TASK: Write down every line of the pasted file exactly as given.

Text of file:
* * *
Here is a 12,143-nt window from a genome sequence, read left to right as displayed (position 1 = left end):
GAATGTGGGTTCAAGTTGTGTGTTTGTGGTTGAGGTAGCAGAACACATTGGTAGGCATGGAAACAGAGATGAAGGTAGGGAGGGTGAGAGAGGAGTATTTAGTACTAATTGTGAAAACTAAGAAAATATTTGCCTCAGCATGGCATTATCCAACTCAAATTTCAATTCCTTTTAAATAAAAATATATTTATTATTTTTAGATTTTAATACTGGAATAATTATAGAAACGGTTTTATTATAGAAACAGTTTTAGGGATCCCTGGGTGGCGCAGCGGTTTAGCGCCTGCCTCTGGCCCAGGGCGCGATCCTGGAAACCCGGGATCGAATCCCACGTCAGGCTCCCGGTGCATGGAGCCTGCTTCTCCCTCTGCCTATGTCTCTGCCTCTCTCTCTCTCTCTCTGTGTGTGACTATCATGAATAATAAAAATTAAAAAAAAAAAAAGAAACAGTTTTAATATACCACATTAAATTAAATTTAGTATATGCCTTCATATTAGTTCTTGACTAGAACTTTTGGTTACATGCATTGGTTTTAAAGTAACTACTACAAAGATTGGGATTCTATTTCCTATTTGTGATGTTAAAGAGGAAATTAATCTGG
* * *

Here is a 12,143-nt window from a genome sequence, read left to right as displayed (position 1 = left end):
GAATGTGGGTTCAAGTTGTGTGTTTGTGGTTGAGGTAGCAGAACACATTGGTAGGCATGGAAACAGAGATGAAGGTAGGGAGGGTGAGAGAGGAGTATTTAGTACTAATTGTGAAAACTAAGAAAATATTTGCCTCAGCATGGCATTATCCAACTCAAATTTCAATTCCTTTTAAATAAAAATATATTTATTATTTTTAGATTTTAATACTGGAATAATTATAGAAACGGTTTTATTATAGAAACAGTTTTAGGGATCCCTGGGTGGCGCAGCGGTTTAGCGCCTGCCTCTGGCCCAGGGCGCGATCCTGGAAACCCGGGATCGAATCCCACGTCAGGCTCCCGGTGCATGGAGCCTGCTTCTCCCTCTGCCTATGTCTCTGCCTCTCTCTCTCTCTCTCTGTGTGTGACTATCATGAATAATAAAAATTAAAAAAAAAAAAAGAAACAGTTTTAATATACCACATTAAATTAAATTTAGTATATGCCTTCATATTAGTTCTTGACTAGAACTTTTGGTTACATGCATTGGTTTTAAAGTAACTACTACAAAGATTGGGATTCTATTTCCTATTTGTGATGTTAAAGAGGAAATTAATCTGG